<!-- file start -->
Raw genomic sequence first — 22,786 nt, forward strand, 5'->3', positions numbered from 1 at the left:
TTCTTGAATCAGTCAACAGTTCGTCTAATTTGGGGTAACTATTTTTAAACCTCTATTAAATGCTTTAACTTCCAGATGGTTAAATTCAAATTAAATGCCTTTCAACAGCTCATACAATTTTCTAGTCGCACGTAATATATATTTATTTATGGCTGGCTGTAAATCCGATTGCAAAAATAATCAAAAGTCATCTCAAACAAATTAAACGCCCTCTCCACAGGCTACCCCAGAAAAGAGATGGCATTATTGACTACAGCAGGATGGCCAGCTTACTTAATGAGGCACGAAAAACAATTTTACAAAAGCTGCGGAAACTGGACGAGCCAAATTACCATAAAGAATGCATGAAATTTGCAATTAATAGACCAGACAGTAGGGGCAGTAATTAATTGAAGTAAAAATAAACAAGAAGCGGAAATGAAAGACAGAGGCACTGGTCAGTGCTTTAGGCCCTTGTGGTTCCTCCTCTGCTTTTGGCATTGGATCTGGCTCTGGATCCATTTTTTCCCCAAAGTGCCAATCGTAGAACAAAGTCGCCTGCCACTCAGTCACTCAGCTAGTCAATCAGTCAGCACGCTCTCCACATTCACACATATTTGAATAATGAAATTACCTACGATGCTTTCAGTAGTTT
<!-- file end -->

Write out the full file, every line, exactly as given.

Raw genomic sequence first — 22,786 nt, forward strand, 5'->3', positions numbered from 1 at the left:
TTCTTGAATCAGTCAACAGTTCGTCTAATTTGGGGTAACTATTTTTAAACCTCTATTAAATGCTTTAACTTCCAGATGGTTAAATTCAAATTAAATGCCTTTCAACAGCTCATACAATTTTCTAGTCGCACGTAATATATATTTATTTATGGCTGGCTGTAAATCCGATTGCAAAAATAATCAAAAGTCATCTCAAACAAATTAAACGCCCTCTCCACAGGCTACCCCAGAAAAGAGATGGCATTATTGACTACAGCAGGATGGCCAGCTTACTTAATGAGGCACGAAAAACAATTTTACAAAAGCTGCGGAAACTGGACGAGCCAAATTACCATAAAGAATGCATGAAATTTGCAATTAATAGACCAGACAGTAGGGGCAGTAATTAATTGAAGTAAAAATAAACAAGAAGCGGAAATGAAAGACAGAGGCACTGGTCAGTGCTTTAGGCCCTTGTGGTTCCTCCTCTGCTTTTGGCATTGGATCTGGCTCTGGATCCATTTTTTCCCCAAAGTGCCAATCGTAGAACAAAGTCGCCTGCCACTCAGTCACTCAGCTAGTCAATCAGTCAGCACGCTCTCCACATTCACACATATTTGAATAATGAAATTACCTACGATGCTTTCAGTAGTTT